It will take another year before permanent traffic signals start working at a North Las Vegas intersection where a 14-year-old boy was killed and another was seriously injured in a crash last month.
While work appears to be slow, city officials said plans were underway for more than a year before a wrong-way driver struck the teens Jan. 9 on North Fifth Street near East Centennial Parkway.
The Road Warrior’s mailbox has been flooded with questions about plans to increase safety at the intersection, which is currently equipped with a set of temporary signals, along with several concrete and plastic barriers that are supposed to act as a traffic-calming measure.
It was raining on and off throughout the day, but Elijah Coggins and Trevor Dodd opted to walk home from Legacy High School.
The teens were walking along an undeveloped section of North Fifth Street that doesn’t have sidewalks when they were struck by a 21-year-old driver who crossed the center line around 2 p.m., according to North Las Vegas police.
Coggins died at University Medical Center, while Dodd was hospitalized with serious injuries and later released.
The driver, who cooperated with police, was not charged.
It’s unclear whether the rainy weather, the road’s engineering design or other factors contributed to the crash, which remained under investigation as of last week.
Designs are nearly complete for a permanent traffic signal at Fifth and Centennial, with construction expected to start sometime this summer — depending on when the city is able to obtain one last right-of-way clearance, North Las Vegas city spokeswoman Delen Goldberg said.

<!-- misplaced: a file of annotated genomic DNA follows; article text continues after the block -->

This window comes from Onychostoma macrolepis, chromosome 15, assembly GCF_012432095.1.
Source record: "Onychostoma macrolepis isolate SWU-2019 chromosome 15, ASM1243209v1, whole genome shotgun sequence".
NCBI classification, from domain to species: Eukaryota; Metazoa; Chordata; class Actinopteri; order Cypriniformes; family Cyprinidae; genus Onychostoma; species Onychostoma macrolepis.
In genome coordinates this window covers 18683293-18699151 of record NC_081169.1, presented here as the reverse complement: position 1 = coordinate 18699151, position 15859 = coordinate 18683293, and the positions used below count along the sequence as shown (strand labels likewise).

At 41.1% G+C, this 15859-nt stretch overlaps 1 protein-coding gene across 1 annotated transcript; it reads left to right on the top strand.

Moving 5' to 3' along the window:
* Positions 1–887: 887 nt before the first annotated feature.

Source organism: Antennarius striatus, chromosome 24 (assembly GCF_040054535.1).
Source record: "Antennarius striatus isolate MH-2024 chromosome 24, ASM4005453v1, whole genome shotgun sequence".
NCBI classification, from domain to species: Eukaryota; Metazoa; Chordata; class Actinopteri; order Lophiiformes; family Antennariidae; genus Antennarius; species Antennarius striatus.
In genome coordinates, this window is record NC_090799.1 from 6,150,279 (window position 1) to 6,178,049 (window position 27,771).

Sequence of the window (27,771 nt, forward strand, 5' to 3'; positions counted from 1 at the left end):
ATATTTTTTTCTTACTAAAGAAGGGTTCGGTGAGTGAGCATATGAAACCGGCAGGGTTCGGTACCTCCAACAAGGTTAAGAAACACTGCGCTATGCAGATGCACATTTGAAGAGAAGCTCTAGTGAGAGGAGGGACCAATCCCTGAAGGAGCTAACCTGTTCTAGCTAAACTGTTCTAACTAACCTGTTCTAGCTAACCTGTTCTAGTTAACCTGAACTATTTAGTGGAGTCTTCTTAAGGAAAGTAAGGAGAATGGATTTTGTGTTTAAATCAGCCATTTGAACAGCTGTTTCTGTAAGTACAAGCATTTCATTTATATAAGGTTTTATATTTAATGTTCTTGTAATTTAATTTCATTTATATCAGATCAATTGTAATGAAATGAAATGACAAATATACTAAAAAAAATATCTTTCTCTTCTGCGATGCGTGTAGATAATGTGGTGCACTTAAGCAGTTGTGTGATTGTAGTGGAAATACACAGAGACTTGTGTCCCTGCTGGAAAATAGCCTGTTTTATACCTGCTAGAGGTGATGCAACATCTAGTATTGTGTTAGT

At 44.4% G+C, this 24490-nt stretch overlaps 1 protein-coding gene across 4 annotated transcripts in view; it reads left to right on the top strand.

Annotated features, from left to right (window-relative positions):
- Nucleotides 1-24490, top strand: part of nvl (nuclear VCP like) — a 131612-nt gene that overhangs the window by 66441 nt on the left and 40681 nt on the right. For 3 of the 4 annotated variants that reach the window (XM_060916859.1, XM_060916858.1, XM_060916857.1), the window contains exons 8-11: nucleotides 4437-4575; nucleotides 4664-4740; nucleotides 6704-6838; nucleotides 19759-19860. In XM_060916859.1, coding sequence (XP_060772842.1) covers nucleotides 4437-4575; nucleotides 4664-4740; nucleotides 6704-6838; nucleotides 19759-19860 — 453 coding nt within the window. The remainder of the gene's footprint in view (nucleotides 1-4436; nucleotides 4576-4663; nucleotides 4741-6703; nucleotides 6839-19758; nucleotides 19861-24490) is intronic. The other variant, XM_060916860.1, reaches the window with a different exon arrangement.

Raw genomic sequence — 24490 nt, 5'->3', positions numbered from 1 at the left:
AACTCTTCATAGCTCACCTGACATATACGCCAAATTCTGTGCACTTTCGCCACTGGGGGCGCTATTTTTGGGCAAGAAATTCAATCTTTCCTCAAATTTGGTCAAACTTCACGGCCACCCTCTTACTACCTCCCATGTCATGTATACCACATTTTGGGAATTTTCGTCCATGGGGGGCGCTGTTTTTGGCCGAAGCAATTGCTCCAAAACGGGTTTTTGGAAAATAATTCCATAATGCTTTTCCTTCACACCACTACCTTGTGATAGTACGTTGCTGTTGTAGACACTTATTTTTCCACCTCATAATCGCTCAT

After that, Goldberg said it should take another eight to 10 months to wrap up work on the signal. Even though drivers don’t like them, the unsightly concrete and plastic barriers will remain until the temporary traffic signal is removed.
The $1.28 million project is funded by the county’s fuel revenue index money, Goldberg said.
Light at end of airport tunnel
Most of us have driven through the tunnel connecting the 215 Beltway to McCarran International Airport to catch a flight or use as a commuting shortcut.
Dominick from Las Vegas and Harvey from Henderson both said they regularly travel the tunnel and found the lighting to be a little off.
“I cannot understand why the first half of the tunnels — in both directions — are well lit, while the last half is darker,” Harvey wrote in an email to the Road Warrior. “This seems like a safety issue.”
Dominick cited a similar concern, adding that the overhead lattice beams cause the sunlight to flash in and out, causing a “visual distraction.”
Airport spokeswoman Christine Crews shed some light on the situation, noting that the tunnels meet requirements set by both the American National Standards Institute and the Illuminating Engineering Society of North America.
Additionally, Crews said the latticework at each end of the tunnels allows the driver’s eyes to adjust to the change in lighting.
Peter from Las Vegas wanted to know what drivers attempting to turn left at an intersection should do when they cannot see oncoming traffic. In some cases, the view is blocked by a vehicle driving in the opposite direction, a sign or landscaping.
Trooper Jason Buratczuk of the Nevada Highway Patrol said it’s always the driver’s responsibility to make that turn safely.
“If they cannot see the oncoming traffic lanes, then they should not turn left, and they should not proceed into the intersection and stop,” Buratczuk said.
Drivers who pull into the intersection, stop and make their left turn after the signal turns red usually block the flow of opposing traffic. Plus, they would technically be running a red light, Buratczuk said.
“My best advice is to make sure you have a clear view of all travel lanes before committing to a turn,” Buratczuk said while noting that Las Vegas is ranked fourth in the country for red-light runners. “Show a little patience. It could save your life.”
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